The Space 2’s dynamic 40 mm drivers deliver a coherent and level-rich sound. Most of this sound evaluation was done with an iPhone 8 at the highest noise cancelling level. In my opinion, this has hardly any negative effect on the sound apart from the already noted background noise, but on the contrary, creates an extended “quiet room” and thus more focus on the music. Of course in your own living room at home, you can deactivate the system.
The basic sound is powerful rather than delicate and audiophile – these are headphones for daily mobile use with pop and rock. I had a lot of fun after hours of listening, even at low volumes. On the other hand, these headphones don’t get out of balance even at higher levels.
The bass range is powerful and a bit too voluminous, but still defined and well fanned out. Making this a tuning that is quite suitable for modern genres and mobile use. The central midrange is well represented and offers the necessary richness not only to acoustic instruments but also to electric rock guitars. Voices are also reproduced clearly, with good speech intelligibility and sufficient speed for consonants and other explosive sounds.
From the off, the Space 2 sound open, but not biting. This results in a clear reproduction of details and a cleanly projected stereo panorama. Due to the price range, I don’t want to mention the smooth shine in the high-frequency range.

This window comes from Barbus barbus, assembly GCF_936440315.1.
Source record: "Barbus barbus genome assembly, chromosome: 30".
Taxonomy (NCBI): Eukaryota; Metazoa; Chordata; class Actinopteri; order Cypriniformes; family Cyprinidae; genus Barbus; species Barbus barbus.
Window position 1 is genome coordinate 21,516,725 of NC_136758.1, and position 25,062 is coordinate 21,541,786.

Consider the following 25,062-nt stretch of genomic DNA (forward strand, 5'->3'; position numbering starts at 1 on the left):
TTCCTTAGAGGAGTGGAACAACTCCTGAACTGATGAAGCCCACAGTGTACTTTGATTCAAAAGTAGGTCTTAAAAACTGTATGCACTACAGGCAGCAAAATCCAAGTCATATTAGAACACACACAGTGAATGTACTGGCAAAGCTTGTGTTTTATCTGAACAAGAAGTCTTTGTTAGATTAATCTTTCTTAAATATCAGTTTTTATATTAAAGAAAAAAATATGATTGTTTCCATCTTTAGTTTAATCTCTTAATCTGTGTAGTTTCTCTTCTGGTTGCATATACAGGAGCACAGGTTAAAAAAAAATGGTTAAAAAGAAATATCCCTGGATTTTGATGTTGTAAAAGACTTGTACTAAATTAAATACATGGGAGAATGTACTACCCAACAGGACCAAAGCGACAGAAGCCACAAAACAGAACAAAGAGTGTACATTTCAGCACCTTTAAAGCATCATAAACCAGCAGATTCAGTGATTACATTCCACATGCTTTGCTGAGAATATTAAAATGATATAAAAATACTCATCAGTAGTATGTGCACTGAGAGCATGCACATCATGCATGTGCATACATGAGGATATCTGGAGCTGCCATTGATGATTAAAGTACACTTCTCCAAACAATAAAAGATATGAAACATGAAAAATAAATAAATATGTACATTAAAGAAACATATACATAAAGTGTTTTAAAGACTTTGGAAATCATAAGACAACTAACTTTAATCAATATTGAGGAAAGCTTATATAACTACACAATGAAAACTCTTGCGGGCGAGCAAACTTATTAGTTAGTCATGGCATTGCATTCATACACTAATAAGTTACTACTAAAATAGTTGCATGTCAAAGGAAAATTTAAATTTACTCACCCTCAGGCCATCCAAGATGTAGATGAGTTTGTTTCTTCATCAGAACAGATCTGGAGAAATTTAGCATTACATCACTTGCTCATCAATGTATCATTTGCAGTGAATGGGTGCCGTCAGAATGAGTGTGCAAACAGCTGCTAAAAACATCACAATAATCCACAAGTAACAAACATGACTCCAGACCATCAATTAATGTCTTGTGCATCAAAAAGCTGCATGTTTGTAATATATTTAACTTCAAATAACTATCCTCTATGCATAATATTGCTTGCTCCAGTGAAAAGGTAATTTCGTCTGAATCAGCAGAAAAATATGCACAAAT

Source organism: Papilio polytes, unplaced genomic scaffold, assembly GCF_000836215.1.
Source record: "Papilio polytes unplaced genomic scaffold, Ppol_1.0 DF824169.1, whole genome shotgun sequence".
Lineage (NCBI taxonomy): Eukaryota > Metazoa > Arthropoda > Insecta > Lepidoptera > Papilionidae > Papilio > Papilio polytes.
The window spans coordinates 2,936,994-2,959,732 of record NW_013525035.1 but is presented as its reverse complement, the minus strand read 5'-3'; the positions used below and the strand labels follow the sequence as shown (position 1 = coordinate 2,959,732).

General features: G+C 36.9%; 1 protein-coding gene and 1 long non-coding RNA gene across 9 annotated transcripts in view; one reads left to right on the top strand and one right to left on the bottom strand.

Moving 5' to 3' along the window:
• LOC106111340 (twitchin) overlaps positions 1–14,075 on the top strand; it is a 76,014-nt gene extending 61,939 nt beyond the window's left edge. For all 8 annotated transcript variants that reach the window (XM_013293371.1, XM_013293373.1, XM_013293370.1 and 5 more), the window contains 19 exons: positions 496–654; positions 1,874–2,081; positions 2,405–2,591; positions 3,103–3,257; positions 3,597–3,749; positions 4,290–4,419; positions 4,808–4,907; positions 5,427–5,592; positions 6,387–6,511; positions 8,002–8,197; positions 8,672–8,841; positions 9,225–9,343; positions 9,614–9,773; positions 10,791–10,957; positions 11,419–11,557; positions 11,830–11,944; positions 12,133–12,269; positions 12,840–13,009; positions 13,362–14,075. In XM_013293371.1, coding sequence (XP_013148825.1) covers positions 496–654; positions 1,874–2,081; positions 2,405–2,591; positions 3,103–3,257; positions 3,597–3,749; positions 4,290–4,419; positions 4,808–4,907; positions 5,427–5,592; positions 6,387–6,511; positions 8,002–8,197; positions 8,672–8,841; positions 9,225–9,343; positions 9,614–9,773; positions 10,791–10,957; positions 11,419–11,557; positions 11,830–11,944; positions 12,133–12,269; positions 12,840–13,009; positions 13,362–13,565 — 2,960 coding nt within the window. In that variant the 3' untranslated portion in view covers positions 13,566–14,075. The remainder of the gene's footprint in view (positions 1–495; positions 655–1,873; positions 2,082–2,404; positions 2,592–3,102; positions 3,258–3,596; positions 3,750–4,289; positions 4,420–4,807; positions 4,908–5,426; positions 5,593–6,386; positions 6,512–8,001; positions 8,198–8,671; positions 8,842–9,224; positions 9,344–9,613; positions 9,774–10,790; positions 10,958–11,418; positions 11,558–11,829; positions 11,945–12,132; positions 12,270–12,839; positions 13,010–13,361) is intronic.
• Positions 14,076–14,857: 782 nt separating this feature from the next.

The dynamic reproduction is also attractive. And finally, the reproduction of echo and room effects up to staggered depths is above average for closed headphones. In short: an extremely respectable result.
Cable operation is possible both passively and with active electronics and noise cancelling. The fact that the Space 2 operate with virtually identical sound quality when switched off speaks for their good basic construction. Last but not least, I would rate the voice quality of telephone calls as satisfactory to good.
Mu6 succeeds with the Space 2, a noise-cancelling headphone with good sound quality and good wearing comfort. The noise cancelling is also efficient, and I would award the test device with a good price-performance ratio, as long as you’re not too bothered by the rather clumsy touch functions. The noise-cancelling works quite well in practice but could be optimised in the future by extending control in what is a rather too simplistic app.
At 200 euros, the Space 2 saves you between 70 and 80 euros compared to the top models from the top names Sony, Sennheiser and Bose. The Space 2 is definitely worth its purchase price, but at the same time you can anticipate a little fine-tuning in the future due to the proximity to the aforementioned competitors.
- Ear couplingOver-ear
- Transducer principledynamic
- Frequency response (headphones)20 - 20.000 Hz
- Impedance32 ohms
- Weight without cable290 g
What's in the box
- USB charging cable (USB A to USB C)
- Audio cable (2.5 to 3.5 mm)
- Transport case
- BT codecs: aptX, aptX LL, AAC, SBC
- BT version: 5.0